Arkansas movie theatre closes after 80 years

El Dorado News-Times - - News -

LIT­TLE ROCK (AP) — An Arkansas movie theater has closed its doors after 80 years in op­er­a­tion.

There are no im­me­di­ate plans for the fu­ture of the Ritz Theatre in down­town Malvern, but own­ers Marla and Marty Nix hope to sell it, Marla Nix said to the Arkansas Demo­crat-Gazette . The theater, which opened in 1938, closed re­cently after the cou­ple took jobs at Malvern Coun­try Club.

Part of the de­ci­sion stemmed from a light­ning strike in Oc­to­ber that took out one of the theater's pro­jec­tors. Re­pairs would have cost more than $40,000, Marla Nix said.

When the Nixes re­ceived job of­fers at the coun­try club after the light­ning strike, they de­cided to close the theater they bought in 1991, Marla Nix said. She had worked at the Ritz for 37 years, and Marty Nix had worked there for 29 years.

"It's time for us to do some­thing dif­fer­ent," Marla Nix said.

She said the clos­ing has been hard for res­i­dents be­cause the theater was a cen­ter of the lo­cal com­mu­nity.

The theater has "an old-school feel of a home­town theater," ac­cord­ing to Lance How­ell, ex­ec­u­tive di­rec­tor of the Malvern/Hot Springs Cham­ber of Com­merce.

The Ritz is be­lieved to be the sec­ond-old­est movie theater in Arkansas. The Scott Theater in Wal­dron claims to be the state's old­est op­er­at­ing movie theater.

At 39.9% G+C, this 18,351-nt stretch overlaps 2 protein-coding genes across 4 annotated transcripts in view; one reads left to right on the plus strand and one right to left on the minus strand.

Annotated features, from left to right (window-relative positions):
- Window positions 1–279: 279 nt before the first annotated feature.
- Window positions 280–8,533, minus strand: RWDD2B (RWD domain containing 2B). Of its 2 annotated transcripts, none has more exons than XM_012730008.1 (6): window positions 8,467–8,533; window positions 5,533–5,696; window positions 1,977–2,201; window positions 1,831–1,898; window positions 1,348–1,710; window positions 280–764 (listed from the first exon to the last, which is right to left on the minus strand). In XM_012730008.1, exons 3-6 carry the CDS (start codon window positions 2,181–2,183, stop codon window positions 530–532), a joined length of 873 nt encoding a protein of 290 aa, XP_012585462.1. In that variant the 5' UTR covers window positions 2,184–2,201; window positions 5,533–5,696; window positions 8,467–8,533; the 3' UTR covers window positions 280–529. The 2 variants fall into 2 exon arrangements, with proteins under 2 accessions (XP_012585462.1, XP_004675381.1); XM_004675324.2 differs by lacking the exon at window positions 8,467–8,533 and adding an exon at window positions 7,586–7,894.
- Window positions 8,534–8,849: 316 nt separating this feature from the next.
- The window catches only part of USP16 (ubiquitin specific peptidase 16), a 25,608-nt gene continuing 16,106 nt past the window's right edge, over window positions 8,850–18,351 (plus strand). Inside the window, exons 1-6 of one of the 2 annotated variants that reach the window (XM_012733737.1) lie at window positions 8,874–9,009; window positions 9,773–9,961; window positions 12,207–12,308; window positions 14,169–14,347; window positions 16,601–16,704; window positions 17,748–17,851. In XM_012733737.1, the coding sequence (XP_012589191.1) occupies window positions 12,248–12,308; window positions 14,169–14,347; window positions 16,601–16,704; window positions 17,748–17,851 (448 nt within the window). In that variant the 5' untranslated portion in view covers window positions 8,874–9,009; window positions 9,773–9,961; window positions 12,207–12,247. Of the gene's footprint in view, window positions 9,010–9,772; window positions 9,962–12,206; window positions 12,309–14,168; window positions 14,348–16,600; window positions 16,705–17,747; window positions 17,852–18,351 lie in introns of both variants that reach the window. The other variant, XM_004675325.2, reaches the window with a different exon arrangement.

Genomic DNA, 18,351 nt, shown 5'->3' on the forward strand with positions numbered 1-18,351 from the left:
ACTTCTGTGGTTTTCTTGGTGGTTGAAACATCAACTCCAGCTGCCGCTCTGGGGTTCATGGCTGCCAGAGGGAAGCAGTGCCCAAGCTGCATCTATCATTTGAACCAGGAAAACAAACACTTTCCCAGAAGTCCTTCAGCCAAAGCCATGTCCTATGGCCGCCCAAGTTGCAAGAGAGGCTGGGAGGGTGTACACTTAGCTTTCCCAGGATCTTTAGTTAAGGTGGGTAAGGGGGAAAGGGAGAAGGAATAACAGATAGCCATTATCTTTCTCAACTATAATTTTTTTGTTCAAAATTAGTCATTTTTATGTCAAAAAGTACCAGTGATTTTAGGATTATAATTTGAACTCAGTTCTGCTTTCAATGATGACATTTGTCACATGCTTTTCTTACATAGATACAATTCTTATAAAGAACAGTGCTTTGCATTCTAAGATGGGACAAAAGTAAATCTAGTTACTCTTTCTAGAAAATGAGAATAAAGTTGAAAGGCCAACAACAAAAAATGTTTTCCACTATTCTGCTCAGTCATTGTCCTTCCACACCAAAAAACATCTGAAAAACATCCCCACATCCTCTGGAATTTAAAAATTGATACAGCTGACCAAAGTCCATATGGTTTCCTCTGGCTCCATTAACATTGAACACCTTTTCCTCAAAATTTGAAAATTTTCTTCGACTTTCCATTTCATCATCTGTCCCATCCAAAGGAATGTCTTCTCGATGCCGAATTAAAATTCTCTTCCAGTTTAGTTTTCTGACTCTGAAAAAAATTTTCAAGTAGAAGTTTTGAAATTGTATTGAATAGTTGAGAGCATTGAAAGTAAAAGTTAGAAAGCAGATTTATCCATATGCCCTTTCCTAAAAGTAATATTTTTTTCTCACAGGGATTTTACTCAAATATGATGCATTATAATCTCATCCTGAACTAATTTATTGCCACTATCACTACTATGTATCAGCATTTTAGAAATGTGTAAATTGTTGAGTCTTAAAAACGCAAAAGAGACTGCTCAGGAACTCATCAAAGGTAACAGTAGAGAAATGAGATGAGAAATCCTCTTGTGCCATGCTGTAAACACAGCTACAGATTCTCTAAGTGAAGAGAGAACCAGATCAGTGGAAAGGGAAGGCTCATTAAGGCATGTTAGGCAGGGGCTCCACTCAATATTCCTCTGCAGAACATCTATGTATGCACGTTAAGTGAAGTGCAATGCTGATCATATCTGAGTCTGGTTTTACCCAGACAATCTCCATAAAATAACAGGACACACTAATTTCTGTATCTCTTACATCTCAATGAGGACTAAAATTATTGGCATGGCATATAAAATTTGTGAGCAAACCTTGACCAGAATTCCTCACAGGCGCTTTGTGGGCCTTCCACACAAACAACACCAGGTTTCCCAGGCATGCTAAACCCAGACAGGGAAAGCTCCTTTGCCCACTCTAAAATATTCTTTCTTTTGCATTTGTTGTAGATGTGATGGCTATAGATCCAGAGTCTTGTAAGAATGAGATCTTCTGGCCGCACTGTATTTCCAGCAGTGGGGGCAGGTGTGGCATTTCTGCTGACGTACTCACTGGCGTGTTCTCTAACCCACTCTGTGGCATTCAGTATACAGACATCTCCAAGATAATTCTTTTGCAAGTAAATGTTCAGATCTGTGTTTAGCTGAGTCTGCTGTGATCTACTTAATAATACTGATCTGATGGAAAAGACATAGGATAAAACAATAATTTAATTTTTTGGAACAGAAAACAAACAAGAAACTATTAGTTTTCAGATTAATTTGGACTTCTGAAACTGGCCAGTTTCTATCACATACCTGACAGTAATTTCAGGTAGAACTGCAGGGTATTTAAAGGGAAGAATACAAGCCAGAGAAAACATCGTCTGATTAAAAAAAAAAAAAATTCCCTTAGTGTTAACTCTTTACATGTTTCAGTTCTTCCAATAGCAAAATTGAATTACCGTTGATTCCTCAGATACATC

The Nixes or­ga­nized school field trips to the theater and a doc­u­men­tary com­pe­ti­tion among stu­dents, long­time pa­tron Brenda Keisler said.

Keisler has watched movies at the Ritz since she was a lit­tle girl. She and her hus­band went on dates to the theater be­fore they mar­ried 45 years ago.

Be­fore the clos­ing, Keisler went to the theater at least twice a month and some­times as many as four times a month.

Keisler said the Nixes went out of their way to ac­com­mo­date guests. They had the cou­ple's or­ders mem­o­rized: Keisler got a bot­tle of wa­ter, and her hus­band got a Diet Coke with light ice and pop­corn.

She said she also ap­pre­ci­ated the low prices at the Ritz. Tick­ets were $6 for mati­nee show­ings and $7 for evenings, Marla Nix said.

"We've seen a lot of peo­ple grown up there," Marla Nix said. "You put that many years in, you see mul­ti­ple gen­er­a­tions."

The theater closed once be­fore, in 2008, but re­opened months later after an out­pour­ing of sup­port from pa­trons.

The Ritz first opened in De­cem­ber 1938, screen­ing The Mad Miss Man­ton, a dark com­edy about a so­cialite who gets wrapped up in a mur­der.

At the time, the Malvern Daily Record de­scribed the Ritz as "one of Arkansas' lat­est and most mod­ern mov­ing pic­ture the­aters." It had one screen at the time. A later owner di­vided the au­di­to­rium in two and added a sec­ond screen.

The Ritz also is a part of the Malvern Com­mer­cial His­toric Dis­trict, which is listed on the Na­tional Regis­ter of His­toric Places, said Melissa Whit­field, the com­mu­ni­ca­tions di­rec­tor for the Depart­ment of Arkansas Her­itage.

Malvern Mayor Brenda Wel­don said the Nixes worked hard to make the theater look nice with­out com­pro­mis­ing the in­tegrity of the place. She em­pha­sized the im­por­tance of sup­port­ing lo­cal busi­nesses.

"They've got to pa­tron­ize the small busi­nesses to keep them open," Wel­don said.

Marla Nix said the cou­ple hopes a buyer will come along and "con­tinue do­ing this for the com­mu­nity."

The theater's fi­nal screen­ing was Mary Pop­pins Re­turns.

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